Netherlands Archaeological Activity

In recent years a lively archaeological activity has developed particularly in the eastern part of the Rhine delta, where numerous sites of the late Iron Age have been identified and explored. In almost all cases the traces of the inhabited areas are essentially marked by the presence of a large number of holes for poles, distributed on the ground in several nuclei. This is a phenomenon common to the settlements of the middle and late Iron Age, but which is also found here in those of the Roman age, as occurs in Heteren-Het Lage Land and Heteren-Uilenburg. More complete remains of houses from the Middle and Late Iron Age have been found at Ede-Maanderburtweg, north of the Rhine. celtic fields.

According to smber, most of the archaeological research in the Netherlands concerns the Roman age and in particular the numerous castellas that lined the limes. At the end of the 1980s, emergency excavations were carried out in the vicus and burial ground of Valkenburg, a castellum dating back to 43 AD legionaries, which appears larger and more irregular than originally assumed. The data emerging from the excavation of the built-up area around Valkhov, generally identified as Batavodurum od oppidum Batavorum, are also interesting., from which it appears that the site was originally a canaba legionis.

Very important are the results of the research carried out in 1979 in Arnhem-Meinerswijk, where a military camp was found which is in addition to those, already known in the area of ​​the Rhine delta, of Vechten and Velsen and to what is supposed to have been in Bijlandse Waard. In Meinerswijk, six successive periods of occupation have been ascertained to be placed between 20 BC and the 4th-5th century AD, and it is probable that the first phase of the encampment is related to the campaigns led by Germanicus in 16 BC. on the basis of a graffiti, it was assumed that the soldiers of the legio V Alaudae stationed there for a certain period. In the Claudian age the camp was incorporated into the limes of Germania Inferior. The first stone buildings date back to the Flavian age while a complete reconstruction of the field is ascribed to the 3rd century AD and, from what is obtained from an inscription and some brick stamps, it seems to be attributed to the legio I Minervia. On the basis of the Tabula Peutingeriana it is plausible to support the hypothesis that this camp corresponds to Castra Herculis, one of the seven cities fortified by Julian in 359 AD. Other military camps along the limes have been excavated in Driel and Loowaard.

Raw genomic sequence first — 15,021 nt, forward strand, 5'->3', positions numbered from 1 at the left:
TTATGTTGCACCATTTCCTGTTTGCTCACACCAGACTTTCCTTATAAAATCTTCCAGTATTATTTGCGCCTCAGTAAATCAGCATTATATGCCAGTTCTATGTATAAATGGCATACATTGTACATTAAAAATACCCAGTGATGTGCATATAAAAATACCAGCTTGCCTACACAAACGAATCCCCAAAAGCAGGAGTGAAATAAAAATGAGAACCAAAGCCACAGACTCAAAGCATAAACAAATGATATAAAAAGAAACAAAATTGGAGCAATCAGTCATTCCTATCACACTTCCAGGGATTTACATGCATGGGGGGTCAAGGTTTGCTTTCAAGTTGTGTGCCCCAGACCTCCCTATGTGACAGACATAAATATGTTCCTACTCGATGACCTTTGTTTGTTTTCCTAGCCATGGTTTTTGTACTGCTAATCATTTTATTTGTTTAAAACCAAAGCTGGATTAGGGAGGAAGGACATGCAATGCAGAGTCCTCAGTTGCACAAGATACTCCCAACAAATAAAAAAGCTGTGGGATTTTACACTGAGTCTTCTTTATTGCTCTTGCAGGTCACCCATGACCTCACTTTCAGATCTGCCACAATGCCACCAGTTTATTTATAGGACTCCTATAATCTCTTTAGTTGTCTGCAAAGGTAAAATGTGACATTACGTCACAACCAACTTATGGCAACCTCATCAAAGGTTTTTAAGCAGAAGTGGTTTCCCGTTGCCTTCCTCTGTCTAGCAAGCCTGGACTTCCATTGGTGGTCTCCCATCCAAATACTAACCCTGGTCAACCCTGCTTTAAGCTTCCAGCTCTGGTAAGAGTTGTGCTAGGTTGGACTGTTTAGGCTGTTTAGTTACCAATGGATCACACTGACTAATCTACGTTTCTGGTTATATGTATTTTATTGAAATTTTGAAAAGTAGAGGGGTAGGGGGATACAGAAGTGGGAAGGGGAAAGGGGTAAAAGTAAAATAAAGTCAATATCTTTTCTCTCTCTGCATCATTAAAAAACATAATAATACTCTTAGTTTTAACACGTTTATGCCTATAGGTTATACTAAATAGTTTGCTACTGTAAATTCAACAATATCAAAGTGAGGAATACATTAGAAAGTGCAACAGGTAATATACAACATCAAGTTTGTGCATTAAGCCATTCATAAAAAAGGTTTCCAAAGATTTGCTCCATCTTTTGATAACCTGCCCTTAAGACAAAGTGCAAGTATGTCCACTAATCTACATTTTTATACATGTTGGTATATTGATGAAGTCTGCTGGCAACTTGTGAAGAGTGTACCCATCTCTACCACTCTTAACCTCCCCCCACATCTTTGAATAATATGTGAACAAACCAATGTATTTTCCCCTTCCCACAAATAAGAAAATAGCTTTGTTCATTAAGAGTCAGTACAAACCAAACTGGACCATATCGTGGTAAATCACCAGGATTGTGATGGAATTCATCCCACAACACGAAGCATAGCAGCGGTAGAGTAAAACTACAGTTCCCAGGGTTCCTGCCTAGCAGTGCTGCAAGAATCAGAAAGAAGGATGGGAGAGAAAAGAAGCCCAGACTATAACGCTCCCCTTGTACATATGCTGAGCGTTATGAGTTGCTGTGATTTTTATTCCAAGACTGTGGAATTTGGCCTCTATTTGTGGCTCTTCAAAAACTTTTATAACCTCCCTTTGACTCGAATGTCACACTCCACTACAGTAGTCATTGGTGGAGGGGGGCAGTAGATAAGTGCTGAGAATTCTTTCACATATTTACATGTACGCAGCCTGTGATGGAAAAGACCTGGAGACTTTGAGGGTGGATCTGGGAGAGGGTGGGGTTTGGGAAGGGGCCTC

In the 1980s, the research program relating to the Gallo-Roman villa of Voerendal continued, with particular regard to its territory. The new data confirm the occupation of the site from the 1st century AD to the beginning of the 8th century AD Excavations also in Maasbach, on the right bank of the Meuse, have uncovered the remains of a Roman villa consisting of a residential and from outbuildings. The main nucleus has two construction phases: at the end of the 1st or the beginning of the 2nd century AD, a rectangular building preceded by a gallery dates back, while at the end of the 2nd century AD a side wing and a corner tower.

Archaeological excavations in the Netherlands are mainly carried out by the Amersfoord State Service for Archaeological Soil Research (ROB), the Institute of Archeology of the Utrecht State University, the Institute for Ancient History and Archeology of the University of Nijmegen (IOGA) and the Albert Egges van Griffen Institute for Prehistory and Protohistory of the University of Amsterdam (IPP). The ERA (Eastern River Area) carries out large excavation projects on an area of ​​about 1700 km around Nijmegen, with particular attention to the period from 250 BC to 750 AD.

Netherlands Archaeological Activity